The National Institute for Health and Care Excellence (NICE) has issued full guidance to the NHS in England, Wales, Scotland and Northern Ireland on Implantation of a sphenopalatine ganglion stimulation device for chronic cluster headache, in June 2015.
Cluster headaches are characterised by episodes of unilateral periorbital pain, conjunctival injection, lacrimation and rhinorrhoea. This form of neurovascular headache most commonly affects middle-aged men. Headache attacks can last from a few minutes to several hours and can occur many times a day, over several days. Chronic cluster headaches can be separated by headache-free periods of less than 1 month, or not separated at all.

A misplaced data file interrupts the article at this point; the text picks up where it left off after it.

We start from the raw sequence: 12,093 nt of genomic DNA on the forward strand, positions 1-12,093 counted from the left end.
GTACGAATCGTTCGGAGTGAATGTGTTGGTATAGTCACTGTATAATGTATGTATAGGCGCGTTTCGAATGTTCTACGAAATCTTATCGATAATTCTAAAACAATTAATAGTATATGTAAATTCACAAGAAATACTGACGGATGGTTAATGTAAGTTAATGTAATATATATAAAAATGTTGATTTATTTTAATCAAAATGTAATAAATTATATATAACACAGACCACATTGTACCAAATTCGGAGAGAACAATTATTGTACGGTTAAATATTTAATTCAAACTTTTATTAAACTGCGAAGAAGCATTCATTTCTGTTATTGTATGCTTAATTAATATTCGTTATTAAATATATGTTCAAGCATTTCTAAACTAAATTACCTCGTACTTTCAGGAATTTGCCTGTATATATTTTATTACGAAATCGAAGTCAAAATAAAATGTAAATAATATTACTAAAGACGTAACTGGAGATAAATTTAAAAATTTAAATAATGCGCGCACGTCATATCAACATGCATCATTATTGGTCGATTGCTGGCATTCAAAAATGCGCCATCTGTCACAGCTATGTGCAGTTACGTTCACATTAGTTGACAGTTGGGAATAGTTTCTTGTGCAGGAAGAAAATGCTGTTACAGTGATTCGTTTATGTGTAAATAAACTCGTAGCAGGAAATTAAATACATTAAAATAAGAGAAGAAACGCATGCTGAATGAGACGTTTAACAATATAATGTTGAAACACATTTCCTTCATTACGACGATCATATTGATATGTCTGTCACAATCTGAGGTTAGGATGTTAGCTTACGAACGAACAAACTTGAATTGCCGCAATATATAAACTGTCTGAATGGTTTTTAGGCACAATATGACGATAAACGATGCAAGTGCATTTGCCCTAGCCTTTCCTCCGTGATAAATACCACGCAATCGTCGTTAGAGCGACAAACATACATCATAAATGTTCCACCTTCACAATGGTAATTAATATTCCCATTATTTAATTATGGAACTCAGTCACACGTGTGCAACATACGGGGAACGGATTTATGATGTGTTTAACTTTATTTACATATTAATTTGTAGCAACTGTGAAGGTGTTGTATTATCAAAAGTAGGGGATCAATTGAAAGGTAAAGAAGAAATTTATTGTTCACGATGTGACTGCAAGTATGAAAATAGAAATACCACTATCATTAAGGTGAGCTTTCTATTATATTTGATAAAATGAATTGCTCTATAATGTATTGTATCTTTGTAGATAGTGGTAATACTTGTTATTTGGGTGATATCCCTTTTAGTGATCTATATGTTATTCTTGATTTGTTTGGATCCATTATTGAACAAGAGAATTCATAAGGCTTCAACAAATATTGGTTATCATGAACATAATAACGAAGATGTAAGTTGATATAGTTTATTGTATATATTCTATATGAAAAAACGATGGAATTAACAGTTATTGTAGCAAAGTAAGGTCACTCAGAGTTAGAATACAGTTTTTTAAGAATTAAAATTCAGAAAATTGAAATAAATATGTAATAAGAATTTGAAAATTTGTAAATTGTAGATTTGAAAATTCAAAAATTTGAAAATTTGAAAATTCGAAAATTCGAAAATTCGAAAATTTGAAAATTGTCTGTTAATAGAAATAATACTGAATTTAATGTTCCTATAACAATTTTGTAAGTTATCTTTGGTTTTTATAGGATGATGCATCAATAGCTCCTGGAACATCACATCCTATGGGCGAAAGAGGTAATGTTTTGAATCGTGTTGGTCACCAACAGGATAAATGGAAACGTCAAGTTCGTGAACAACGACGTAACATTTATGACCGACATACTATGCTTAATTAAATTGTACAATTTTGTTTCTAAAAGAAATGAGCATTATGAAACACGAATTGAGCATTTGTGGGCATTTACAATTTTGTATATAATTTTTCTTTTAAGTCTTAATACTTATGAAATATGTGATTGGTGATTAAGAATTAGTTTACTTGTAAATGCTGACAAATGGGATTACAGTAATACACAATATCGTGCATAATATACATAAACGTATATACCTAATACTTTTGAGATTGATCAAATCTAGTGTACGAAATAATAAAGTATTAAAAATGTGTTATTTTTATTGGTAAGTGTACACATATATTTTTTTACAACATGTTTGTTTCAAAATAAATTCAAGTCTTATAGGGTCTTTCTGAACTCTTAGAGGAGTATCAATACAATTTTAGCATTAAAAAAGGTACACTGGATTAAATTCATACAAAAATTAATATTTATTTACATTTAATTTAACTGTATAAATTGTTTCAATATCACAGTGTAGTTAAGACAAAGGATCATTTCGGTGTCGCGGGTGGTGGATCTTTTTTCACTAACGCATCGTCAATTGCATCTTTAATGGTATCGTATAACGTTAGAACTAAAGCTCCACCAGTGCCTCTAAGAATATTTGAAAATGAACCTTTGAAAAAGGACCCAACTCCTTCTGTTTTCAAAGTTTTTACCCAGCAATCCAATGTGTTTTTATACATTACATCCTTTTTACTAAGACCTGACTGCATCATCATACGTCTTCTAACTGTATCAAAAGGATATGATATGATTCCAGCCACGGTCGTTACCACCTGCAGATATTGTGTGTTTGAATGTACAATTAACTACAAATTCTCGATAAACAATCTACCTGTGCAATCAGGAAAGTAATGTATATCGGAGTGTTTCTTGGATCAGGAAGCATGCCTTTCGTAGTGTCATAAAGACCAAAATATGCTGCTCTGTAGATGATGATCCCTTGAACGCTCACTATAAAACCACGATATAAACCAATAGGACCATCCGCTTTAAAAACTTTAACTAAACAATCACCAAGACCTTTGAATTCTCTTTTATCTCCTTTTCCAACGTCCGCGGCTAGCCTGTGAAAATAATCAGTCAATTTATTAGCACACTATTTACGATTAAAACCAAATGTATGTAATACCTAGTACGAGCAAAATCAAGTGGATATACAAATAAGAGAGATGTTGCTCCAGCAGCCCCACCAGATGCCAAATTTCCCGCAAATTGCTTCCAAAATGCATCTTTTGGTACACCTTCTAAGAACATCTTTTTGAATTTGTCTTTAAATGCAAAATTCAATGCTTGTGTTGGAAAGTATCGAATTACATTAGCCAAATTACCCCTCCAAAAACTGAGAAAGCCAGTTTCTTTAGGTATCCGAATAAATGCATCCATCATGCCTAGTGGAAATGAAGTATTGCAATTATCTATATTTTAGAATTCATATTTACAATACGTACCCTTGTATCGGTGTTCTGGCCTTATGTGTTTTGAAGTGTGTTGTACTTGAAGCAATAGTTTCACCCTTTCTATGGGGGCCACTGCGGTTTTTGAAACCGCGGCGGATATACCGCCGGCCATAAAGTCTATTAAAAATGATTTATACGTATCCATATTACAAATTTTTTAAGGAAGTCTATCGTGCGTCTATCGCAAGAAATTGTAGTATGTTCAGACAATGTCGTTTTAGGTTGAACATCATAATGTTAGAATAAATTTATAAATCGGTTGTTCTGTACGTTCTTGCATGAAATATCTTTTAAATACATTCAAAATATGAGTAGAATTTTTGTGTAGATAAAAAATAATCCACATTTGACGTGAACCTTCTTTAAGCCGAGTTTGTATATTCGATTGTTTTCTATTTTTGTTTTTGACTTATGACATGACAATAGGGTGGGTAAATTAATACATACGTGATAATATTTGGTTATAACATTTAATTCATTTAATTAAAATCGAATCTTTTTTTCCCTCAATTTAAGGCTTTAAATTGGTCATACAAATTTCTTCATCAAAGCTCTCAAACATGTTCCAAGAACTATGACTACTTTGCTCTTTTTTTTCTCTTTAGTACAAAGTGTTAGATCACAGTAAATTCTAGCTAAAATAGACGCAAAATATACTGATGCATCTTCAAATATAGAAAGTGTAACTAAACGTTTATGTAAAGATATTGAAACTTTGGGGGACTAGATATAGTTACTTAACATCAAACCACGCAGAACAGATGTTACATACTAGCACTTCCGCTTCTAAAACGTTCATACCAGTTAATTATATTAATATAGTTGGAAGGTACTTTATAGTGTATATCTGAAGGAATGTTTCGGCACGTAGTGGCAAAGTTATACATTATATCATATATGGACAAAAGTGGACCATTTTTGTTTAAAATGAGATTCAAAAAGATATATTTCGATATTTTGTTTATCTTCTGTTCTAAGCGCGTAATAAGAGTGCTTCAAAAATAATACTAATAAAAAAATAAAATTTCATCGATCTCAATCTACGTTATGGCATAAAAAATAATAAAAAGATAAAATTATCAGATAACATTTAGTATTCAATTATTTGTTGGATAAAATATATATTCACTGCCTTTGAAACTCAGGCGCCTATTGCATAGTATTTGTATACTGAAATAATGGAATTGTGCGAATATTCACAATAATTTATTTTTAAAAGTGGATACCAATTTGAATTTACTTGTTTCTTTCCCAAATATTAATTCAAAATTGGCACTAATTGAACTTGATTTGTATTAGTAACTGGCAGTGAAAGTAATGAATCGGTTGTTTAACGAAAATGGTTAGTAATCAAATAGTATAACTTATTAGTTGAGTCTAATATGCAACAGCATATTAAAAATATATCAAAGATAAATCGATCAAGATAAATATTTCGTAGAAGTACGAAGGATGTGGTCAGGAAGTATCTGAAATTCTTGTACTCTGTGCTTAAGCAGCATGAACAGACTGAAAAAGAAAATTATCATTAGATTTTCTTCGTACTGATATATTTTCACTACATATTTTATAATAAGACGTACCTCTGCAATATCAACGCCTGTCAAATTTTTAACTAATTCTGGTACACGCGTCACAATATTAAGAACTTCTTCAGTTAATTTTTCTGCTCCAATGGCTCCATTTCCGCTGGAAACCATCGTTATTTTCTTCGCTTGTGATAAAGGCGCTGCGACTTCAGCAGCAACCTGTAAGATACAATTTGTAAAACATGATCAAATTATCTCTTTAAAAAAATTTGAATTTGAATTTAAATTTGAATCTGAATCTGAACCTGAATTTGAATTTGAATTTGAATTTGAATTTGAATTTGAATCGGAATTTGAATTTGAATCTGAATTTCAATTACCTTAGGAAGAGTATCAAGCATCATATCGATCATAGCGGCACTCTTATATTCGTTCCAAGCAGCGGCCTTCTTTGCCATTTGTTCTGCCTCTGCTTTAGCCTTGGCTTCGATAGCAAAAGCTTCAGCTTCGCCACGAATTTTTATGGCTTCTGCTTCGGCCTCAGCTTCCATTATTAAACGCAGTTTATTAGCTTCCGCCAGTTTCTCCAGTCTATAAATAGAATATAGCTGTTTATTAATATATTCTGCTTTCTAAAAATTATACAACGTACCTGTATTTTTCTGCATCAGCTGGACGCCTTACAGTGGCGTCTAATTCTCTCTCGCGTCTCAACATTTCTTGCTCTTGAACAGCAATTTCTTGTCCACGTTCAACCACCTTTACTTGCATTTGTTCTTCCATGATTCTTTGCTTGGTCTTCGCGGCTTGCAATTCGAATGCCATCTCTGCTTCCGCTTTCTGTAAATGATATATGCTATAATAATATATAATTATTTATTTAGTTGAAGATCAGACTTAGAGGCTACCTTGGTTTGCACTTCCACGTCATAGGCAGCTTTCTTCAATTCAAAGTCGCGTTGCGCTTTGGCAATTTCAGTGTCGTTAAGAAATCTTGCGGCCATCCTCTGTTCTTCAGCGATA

The usual treatments for acute cluster headache attacks are oxygen inhalation and/or with or without medications such as triptans. Medications such as corticosteroids, verapamil and occipital nerve blocks are used to prevent or reduce the number of attacks. Surgical treatments are reserved for patients with distressing symptoms that are refractory to medical treatments. They include deep brain stimulation to modulate central processing of pain signals and radiofrequency ablation to interrupt trigeminal sensory or autonomic pathways.
A33.4 Insertion of neurostimulator electrodes into the cranial nerve
Z04.8 Specified cranial nerve NEC
In addition the ICD-10 code G44.0 Cluster headache syndrome would be recorded.
The Clinical Classifications Service has advised NICE that currently these are the most suitable OPCS-4 codes to describe this procedure. The OPCS-4 classification is designed to categorise procedures for analysis ant it is not always possible to identify a procedure uniquely.
G44.0 Cluster headache syndrome